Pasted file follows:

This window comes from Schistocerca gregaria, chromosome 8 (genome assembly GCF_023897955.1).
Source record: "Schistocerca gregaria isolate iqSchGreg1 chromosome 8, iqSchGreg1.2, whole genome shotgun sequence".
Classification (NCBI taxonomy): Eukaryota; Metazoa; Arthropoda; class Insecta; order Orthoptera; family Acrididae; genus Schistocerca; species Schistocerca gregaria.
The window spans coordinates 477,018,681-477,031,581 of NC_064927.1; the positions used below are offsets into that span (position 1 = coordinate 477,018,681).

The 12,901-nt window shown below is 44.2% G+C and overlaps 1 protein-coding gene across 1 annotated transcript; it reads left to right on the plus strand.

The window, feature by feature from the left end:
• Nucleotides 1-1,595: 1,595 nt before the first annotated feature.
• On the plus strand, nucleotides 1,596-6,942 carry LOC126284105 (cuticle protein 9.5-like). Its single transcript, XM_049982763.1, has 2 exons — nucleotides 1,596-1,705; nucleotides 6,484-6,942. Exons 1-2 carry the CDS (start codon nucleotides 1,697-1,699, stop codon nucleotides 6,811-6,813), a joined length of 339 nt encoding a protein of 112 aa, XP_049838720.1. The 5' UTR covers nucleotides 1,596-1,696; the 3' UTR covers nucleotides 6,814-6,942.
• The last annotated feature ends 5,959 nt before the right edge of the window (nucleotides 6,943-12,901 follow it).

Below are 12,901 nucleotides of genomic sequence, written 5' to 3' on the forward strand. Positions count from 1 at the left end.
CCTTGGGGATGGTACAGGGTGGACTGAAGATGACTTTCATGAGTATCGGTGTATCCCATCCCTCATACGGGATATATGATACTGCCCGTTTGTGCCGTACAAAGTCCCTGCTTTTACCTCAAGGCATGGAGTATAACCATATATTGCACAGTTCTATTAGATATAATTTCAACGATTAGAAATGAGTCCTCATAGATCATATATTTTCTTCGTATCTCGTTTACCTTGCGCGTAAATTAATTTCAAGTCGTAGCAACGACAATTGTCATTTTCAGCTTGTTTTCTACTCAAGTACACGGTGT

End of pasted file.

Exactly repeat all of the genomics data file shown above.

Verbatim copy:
This window comes from Schistocerca gregaria, chromosome 8 (genome assembly GCF_023897955.1).
Source record: "Schistocerca gregaria isolate iqSchGreg1 chromosome 8, iqSchGreg1.2, whole genome shotgun sequence".
Classification (NCBI taxonomy): Eukaryota; Metazoa; Arthropoda; class Insecta; order Orthoptera; family Acrididae; genus Schistocerca; species Schistocerca gregaria.
The window spans coordinates 477,018,681-477,031,581 of NC_064927.1; the positions used below are offsets into that span (position 1 = coordinate 477,018,681).

The 12,901-nt window shown below is 44.2% G+C and overlaps 1 protein-coding gene across 1 annotated transcript; it reads left to right on the plus strand.

The window, feature by feature from the left end:
• Nucleotides 1-1,595: 1,595 nt before the first annotated feature.
• On the plus strand, nucleotides 1,596-6,942 carry LOC126284105 (cuticle protein 9.5-like). Its single transcript, XM_049982763.1, has 2 exons — nucleotides 1,596-1,705; nucleotides 6,484-6,942. Exons 1-2 carry the CDS (start codon nucleotides 1,697-1,699, stop codon nucleotides 6,811-6,813), a joined length of 339 nt encoding a protein of 112 aa, XP_049838720.1. The 5' UTR covers nucleotides 1,596-1,696; the 3' UTR covers nucleotides 6,814-6,942.
• The last annotated feature ends 5,959 nt before the right edge of the window (nucleotides 6,943-12,901 follow it).

Below are 12,901 nucleotides of genomic sequence, written 5' to 3' on the forward strand. Positions count from 1 at the left end.
CCTTGGGGATGGTACAGGGTGGACTGAAGATGACTTTCATGAGTATCGGTGTATCCCATCCCTCATACGGGATATATGATACTGCCCGTTTGTGCCGTACAAAGTCCCTGCTTTTACCTCAAGGCATGGAGTATAACCATATATTGCACAGTTCTATTAGATATAATTTCAACGATTAGAAATGAGTCCTCATAGATCATATATTTTCTTCGTATCTCGTTTACCTTGCGCGTAAATTAATTTCAAGTCGTAGCAACGACAATTGTCATTTTCAGCTTGTTTTCTACTCAAGTACACGGTGT